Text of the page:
I remember my own "teenhood" and I was very rebellious. My parents never would have guessed it because I was very sneaky about it.<br><br><br><br>
Frank
 

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I have an idea that it has a lot to do with some very wise and intelligent parents instilling high values into her starting at a very young age. That's what I've been talking about. Instilling those values early to launch her into a successful adult life. It sure helps with teen life too! I believe if you wait until they are teens, you've pretty much missed the opportunity.<br><br><br><br><br><br>
Frank
 

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i've been thinking about this issue lately because ds1 (age six) has had a little bit of pain at the tip of his penis and we've been telling him he should carefully pull back the skin gently (only as far as it EASILY goes) and make sure he cleans it with water during bathing. is the foreskin supposed to retract by now? anyway that's OT, but my two oldest were asking what the foreskin was and why we didn't know about it and dh is circed so we had to explain about cutting off that part of the penis because people think it looks bad or will get dirty and ds1 and ds2 looked DISGUSTED. they kept wanting to know why and looked SCARED too. they wanted to know why dh was and were glad we did not do this to them.<br><br>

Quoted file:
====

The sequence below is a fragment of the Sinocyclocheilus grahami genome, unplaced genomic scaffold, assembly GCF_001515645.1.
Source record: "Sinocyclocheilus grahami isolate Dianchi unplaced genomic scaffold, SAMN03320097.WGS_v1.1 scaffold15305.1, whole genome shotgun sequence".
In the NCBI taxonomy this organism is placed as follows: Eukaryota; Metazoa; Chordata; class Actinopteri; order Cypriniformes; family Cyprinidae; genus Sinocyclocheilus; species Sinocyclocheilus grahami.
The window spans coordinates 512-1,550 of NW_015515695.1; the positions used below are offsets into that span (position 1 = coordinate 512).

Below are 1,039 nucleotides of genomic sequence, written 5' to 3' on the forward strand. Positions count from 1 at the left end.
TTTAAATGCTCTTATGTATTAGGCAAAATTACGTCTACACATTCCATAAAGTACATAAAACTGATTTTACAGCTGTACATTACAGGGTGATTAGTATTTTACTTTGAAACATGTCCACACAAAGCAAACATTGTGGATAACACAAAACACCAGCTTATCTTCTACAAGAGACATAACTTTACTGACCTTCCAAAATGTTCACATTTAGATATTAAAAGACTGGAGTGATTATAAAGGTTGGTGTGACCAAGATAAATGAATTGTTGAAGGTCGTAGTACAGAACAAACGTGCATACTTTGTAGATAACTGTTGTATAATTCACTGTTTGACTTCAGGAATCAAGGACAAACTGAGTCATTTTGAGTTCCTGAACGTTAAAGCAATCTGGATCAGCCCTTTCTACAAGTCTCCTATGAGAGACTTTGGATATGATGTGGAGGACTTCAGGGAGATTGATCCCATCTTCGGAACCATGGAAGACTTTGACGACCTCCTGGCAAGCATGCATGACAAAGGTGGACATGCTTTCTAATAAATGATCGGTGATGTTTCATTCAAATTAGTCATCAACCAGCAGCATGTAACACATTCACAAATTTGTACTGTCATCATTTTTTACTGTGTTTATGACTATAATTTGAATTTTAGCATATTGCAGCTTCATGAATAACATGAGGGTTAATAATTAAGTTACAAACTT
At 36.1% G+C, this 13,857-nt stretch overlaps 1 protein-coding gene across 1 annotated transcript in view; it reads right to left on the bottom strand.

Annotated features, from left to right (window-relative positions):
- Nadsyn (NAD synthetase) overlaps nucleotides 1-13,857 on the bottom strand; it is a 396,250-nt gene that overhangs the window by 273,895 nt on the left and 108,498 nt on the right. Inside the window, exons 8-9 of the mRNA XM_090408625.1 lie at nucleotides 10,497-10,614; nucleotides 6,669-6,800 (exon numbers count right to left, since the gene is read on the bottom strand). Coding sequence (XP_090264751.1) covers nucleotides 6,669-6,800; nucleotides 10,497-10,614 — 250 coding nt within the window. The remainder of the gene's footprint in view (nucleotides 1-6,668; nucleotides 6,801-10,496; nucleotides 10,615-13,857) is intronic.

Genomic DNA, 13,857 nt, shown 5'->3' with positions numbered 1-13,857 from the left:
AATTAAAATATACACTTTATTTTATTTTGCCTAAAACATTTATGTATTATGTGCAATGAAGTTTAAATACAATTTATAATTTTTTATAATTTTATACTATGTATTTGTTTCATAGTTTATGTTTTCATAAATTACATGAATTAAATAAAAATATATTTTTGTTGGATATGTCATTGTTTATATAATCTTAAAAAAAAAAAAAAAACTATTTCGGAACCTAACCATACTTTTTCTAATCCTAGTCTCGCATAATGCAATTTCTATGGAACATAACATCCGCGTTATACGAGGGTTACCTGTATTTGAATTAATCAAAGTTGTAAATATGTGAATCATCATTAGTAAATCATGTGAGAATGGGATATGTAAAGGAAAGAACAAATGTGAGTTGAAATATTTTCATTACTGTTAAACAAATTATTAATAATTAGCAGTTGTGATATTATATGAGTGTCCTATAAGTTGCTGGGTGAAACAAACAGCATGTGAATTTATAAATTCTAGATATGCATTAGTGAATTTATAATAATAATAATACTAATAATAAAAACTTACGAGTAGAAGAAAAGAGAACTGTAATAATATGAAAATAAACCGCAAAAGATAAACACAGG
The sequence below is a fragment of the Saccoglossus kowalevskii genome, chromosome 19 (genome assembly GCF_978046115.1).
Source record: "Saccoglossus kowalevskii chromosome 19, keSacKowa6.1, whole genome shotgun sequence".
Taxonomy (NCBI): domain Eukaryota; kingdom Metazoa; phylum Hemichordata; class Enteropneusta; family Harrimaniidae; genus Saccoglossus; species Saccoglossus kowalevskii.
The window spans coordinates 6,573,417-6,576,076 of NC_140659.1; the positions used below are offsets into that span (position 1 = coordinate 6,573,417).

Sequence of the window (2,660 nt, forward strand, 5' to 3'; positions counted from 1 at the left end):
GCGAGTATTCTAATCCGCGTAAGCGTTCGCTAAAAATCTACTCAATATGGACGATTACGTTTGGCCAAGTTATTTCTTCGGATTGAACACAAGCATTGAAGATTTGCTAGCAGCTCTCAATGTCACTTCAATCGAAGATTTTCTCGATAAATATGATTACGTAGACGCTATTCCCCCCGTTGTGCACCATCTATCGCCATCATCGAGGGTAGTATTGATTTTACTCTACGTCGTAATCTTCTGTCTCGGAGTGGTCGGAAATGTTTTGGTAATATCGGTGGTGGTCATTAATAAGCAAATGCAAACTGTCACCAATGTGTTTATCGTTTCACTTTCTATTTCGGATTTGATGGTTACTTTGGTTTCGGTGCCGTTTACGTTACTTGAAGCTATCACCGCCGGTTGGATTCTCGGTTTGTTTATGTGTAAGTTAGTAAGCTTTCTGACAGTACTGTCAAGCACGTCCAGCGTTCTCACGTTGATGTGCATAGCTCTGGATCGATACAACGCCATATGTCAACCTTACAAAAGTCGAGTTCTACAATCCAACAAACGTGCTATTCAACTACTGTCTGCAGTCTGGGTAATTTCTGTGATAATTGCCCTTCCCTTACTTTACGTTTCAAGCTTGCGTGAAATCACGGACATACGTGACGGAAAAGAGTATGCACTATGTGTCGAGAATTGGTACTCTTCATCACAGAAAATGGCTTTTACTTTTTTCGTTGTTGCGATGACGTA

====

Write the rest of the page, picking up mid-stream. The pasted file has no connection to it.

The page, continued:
it just confirms i need more info than the articles in mothering to talk to my intact boys....
 

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Two thirds of 6 year old boys are retractile which means that a sizeable portion of them are not retractile. There is a good chance your son is not ready yet and also a good chance that one of his younger brothers will become retractile before he does. It's all in the range of normal.<br><br>
I suspect that he is preparing to become retractile though. I suspect the pain he is experiencing is a few remaining normal adhesions that are trying to release. It's not an even process and there will be spots of adhesions with loose areas all around them. When the boy has an erection or his penis is in a bind in his underwear, there will be some pulling on these remaining adhesions causing slight discomfort. This will go away as the still attached areas release and he will become retractile.<br><br>
As long as there is no sign of trauma or infection, there is nothing wrong. The foreskin is an incredibly sensitive structure much the same as the lips and if there is any problem at all, it will show up very quickly and will be very apparent, just like a fat lip after a minor blow.<br><br><br><br><br><br>
Frank